Presence of galectin-1 in the epidermal and dermal thickening of keloid tissues
Enrique Arciniegas, Luz Marina Carrillo, Héctor Rojas, Richard Ramírez, Idalina Martínez, Andreyna Rodríguez, Jacinto Pineda
Background: Keloids are recognized as benign dermal fibroproliferative tumors that result from aberrant wound healing in susceptible individuals. Nevertheless, the etiology and pathophysiology of keloids is not fully elucidated yet. A protein that has been implicated in the wound healing process, conversion of fibroblasts into myofibroblasts and production of ECM components, inflammation, and generation of galectin-glycan complexes, is galectin-1 (Gal-1). However, its presence as well as its implications in benign dermal fibroproliferative tumors such as keloids, has not been completely elucidated. Therefore, in this study we investigated the presence and localization of Gal-1 in keloid tissues.
Methods: Seven biopsies from patients diagnosed with keloid were selected. Four normal skin specimens were obtained from patients undergoing aesthetic surgery procedures. To identification of collagen bundles, some histological sections were stained following the Mason’s trichrome protocol. The presence of Gal-1 was assessed by immunofluorescence staining using confocal laser scanning microscopy.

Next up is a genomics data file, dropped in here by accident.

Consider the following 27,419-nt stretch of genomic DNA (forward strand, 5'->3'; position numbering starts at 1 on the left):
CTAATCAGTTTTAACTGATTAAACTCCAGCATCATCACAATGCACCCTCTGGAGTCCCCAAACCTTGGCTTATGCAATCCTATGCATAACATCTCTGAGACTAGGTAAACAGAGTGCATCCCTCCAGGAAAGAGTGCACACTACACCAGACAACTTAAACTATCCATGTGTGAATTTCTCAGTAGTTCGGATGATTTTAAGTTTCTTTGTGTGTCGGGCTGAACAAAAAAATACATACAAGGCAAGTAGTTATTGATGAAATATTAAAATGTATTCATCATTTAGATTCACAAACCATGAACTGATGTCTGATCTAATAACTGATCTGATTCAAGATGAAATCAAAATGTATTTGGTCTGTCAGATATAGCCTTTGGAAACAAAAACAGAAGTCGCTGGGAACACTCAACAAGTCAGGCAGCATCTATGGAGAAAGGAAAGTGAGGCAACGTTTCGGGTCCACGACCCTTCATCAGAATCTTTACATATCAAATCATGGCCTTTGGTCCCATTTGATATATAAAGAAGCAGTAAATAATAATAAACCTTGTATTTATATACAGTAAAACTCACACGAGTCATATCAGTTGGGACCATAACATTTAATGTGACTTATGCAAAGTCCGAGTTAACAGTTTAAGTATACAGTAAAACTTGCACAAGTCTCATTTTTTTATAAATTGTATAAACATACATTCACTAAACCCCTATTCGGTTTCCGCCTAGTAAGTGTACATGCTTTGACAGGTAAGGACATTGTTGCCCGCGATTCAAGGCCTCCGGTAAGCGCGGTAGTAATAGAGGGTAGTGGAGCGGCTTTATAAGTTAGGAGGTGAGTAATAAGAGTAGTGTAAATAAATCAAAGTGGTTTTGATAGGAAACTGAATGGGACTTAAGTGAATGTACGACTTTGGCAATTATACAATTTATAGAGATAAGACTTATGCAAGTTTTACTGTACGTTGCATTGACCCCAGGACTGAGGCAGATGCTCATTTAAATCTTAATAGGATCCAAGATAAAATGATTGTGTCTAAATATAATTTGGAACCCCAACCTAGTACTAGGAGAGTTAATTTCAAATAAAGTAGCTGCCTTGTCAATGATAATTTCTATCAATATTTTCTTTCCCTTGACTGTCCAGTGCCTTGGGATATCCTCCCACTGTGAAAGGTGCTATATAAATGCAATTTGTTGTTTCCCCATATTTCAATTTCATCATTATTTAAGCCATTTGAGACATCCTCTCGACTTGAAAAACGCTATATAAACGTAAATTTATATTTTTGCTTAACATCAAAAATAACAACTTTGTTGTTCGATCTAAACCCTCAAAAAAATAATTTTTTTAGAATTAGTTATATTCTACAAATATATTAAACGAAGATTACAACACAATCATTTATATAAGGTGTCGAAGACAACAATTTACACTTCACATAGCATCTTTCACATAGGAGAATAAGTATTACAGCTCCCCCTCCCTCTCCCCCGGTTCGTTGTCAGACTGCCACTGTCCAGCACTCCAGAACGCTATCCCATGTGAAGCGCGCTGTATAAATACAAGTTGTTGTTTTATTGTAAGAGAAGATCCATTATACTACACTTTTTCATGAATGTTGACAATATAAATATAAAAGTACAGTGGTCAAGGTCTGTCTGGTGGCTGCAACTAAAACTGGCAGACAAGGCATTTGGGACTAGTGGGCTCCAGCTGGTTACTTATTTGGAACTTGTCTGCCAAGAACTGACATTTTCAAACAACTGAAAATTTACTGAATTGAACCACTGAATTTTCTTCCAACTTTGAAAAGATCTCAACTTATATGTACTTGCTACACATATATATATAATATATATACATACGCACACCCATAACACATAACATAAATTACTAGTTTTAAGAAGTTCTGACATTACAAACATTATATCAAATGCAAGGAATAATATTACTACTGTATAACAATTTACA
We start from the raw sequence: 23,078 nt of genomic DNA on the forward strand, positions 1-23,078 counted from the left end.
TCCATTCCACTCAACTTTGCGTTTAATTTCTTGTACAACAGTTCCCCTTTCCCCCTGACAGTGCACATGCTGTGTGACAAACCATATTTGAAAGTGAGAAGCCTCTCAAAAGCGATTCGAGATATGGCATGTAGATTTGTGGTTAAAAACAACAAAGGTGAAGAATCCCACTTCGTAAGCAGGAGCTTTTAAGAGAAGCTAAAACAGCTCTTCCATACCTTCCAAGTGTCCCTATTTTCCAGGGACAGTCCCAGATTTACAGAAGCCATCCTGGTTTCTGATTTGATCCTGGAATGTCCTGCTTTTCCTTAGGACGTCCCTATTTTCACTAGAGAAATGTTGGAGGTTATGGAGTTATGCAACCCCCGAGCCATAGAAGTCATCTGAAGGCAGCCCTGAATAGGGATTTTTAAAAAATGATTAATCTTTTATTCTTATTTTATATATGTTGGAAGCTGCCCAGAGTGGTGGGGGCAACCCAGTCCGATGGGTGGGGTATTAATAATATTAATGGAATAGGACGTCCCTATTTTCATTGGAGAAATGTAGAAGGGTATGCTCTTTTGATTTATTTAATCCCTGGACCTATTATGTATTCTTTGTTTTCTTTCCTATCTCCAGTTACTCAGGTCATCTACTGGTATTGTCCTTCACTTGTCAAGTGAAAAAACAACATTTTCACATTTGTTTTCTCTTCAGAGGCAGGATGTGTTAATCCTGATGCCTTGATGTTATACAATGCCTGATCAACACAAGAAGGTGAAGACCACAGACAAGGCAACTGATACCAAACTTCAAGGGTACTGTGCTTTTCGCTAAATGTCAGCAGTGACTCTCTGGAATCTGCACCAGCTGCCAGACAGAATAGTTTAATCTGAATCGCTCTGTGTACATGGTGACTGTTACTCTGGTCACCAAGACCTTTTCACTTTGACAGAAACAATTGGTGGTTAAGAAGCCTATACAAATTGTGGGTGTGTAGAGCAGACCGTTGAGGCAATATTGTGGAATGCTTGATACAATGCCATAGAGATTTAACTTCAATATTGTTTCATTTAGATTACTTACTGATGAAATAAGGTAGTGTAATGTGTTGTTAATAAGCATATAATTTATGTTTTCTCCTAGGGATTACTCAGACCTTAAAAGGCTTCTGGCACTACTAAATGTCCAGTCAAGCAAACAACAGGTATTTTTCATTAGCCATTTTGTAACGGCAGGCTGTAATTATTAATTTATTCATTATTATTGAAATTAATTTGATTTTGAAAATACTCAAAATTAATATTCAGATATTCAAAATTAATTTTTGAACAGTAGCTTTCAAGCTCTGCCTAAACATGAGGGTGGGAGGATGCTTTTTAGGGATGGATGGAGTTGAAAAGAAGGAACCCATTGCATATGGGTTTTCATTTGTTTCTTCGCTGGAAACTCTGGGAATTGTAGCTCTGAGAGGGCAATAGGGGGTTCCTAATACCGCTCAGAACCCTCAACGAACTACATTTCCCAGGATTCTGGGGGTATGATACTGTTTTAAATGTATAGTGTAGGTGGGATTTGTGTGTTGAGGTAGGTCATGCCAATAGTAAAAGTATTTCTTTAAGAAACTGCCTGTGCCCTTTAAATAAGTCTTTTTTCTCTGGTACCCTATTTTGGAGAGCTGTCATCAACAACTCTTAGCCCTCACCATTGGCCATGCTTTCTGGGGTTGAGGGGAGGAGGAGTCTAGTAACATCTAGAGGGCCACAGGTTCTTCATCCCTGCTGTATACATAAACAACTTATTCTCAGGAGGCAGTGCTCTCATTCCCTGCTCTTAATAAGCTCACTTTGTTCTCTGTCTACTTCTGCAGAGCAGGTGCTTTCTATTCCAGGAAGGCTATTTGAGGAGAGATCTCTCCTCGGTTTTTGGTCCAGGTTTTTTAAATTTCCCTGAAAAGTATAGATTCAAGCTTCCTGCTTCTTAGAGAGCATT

Results: Immunostaining revealed that Gal-1 was present in the uppermost cell layers of the thickened epidermis with a gradient of expression that seems to increase from basal layer to suprabasal layers. Surprisingly, Gal-1 was particularly found outlining the cellular margin and intercellular bridges of the upper-spinous and granular keratinocytes and was absent in the epidermal keratinocytes of normal adult human skin. Interestingly, in the reticular dermis the presence of Gal-1 was noticeable in the cytoplasm of elongated fibroblasts that were forming cellular bundles of collagen and along the thick and compact collagen bundles, whereas in the dermis of normal skin, Gal-1 immunoreactivity was weak in some fibroblasts.
Conclusion: Our findings suggest that in keloid tissues Gal-1 would not only be regulating the dermal fibroblast proliferation, ECM production, particularly collagen, and abnormal vascularization, but would also be contributing to the altered stratification and terminal keratinocyte differentiation and importantly, to epidermal thickening.